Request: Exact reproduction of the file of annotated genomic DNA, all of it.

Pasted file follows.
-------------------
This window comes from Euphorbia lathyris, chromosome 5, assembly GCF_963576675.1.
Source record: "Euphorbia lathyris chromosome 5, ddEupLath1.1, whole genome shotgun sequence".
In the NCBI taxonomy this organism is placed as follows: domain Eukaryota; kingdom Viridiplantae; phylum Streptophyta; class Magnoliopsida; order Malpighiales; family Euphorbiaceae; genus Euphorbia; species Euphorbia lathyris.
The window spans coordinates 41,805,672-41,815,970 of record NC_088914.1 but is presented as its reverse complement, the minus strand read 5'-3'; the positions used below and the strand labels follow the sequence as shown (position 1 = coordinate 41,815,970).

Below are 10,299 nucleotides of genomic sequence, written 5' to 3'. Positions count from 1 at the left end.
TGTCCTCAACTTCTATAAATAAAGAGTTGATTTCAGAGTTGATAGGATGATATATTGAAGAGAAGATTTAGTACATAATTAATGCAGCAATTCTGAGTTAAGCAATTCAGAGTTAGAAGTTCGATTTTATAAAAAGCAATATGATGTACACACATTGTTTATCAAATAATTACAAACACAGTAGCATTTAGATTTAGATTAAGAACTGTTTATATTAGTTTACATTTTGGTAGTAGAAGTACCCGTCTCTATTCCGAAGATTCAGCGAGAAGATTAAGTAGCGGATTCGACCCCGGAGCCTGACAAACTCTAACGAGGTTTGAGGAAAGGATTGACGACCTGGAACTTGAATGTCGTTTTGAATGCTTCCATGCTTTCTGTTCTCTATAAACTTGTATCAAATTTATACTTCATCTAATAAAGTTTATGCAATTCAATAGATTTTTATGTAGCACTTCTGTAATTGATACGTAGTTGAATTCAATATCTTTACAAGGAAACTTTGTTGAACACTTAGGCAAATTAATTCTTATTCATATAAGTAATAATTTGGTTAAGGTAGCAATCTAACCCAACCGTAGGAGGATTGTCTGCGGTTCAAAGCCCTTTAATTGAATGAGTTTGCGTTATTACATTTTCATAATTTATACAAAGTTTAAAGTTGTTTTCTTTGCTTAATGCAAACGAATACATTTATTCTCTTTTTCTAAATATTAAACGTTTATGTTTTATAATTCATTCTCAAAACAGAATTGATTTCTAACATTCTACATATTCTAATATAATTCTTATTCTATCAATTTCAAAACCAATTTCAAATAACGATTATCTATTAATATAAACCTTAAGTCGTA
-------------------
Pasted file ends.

This window comes from Euphorbia lathyris, chromosome 5, assembly GCF_963576675.1.
Source record: "Euphorbia lathyris chromosome 5, ddEupLath1.1, whole genome shotgun sequence".
In the NCBI taxonomy this organism is placed as follows: domain Eukaryota; kingdom Viridiplantae; phylum Streptophyta; class Magnoliopsida; order Malpighiales; family Euphorbiaceae; genus Euphorbia; species Euphorbia lathyris.
The window spans coordinates 41,805,672-41,815,970 of record NC_088914.1 but is presented as its reverse complement, the minus strand read 5'-3'; the positions used below and the strand labels follow the sequence as shown (position 1 = coordinate 41,815,970).

Below are 10,299 nucleotides of genomic sequence, written 5' to 3'. Positions count from 1 at the left end.
TGTCCTCAACTTCTATAAATAAAGAGTTGATTTCAGAGTTGATAGGATGATATATTGAAGAGAAGATTTAGTACATAATTAATGCAGCAATTCTGAGTTAAGCAATTCAGAGTTAGAAGTTCGATTTTATAAAAAGCAATATGATGTACACACATTGTTTATCAAATAATTACAAACACAGTAGCATTTAGATTTAGATTAAGAACTGTTTATATTAGTTTACATTTTGGTAGTAGAAGTACCCGTCTCTATTCCGAAGATTCAGCGAGAAGATTAAGTAGCGGATTCGACCCCGGAGCCTGACAAACTCTAACGAGGTTTGAGGAAAGGATTGACGACCTGGAACTTGAATGTCGTTTTGAATGCTTCCATGCTTTCTGTTCTCTATAAACTTGTATCAAATTTATACTTCATCTAATAAAGTTTATGCAATTCAATAGATTTTTATGTAGCACTTCTGTAATTGATACGTAGTTGAATTCAATATCTTTACAAGGAAACTTTGTTGAACACTTAGGCAAATTAATTCTTATTCATATAAGTAATAATTTGGTTAAGGTAGCAATCTAACCCAACCGTAGGAGGATTGTCTGCGGTTCAAAGCCCTTTAATTGAATGAGTTTGCGTTATTACATTTTCATAATTTATACAAAGTTTAAAGTTGTTTTCTTTGCTTAATGCAAACGAATACATTTATTCTCTTTTTCTAAATATTAAACGTTTATGTTTTATAATTCATTCTCAAAACAGAATTGATTTCTAACATTCTACATATTCTAATATAATTCTTATTCTATCAATTTCAAAACCAATTTCAAATAACGATTATCTATTAATATAAACCTTAAGTCGTA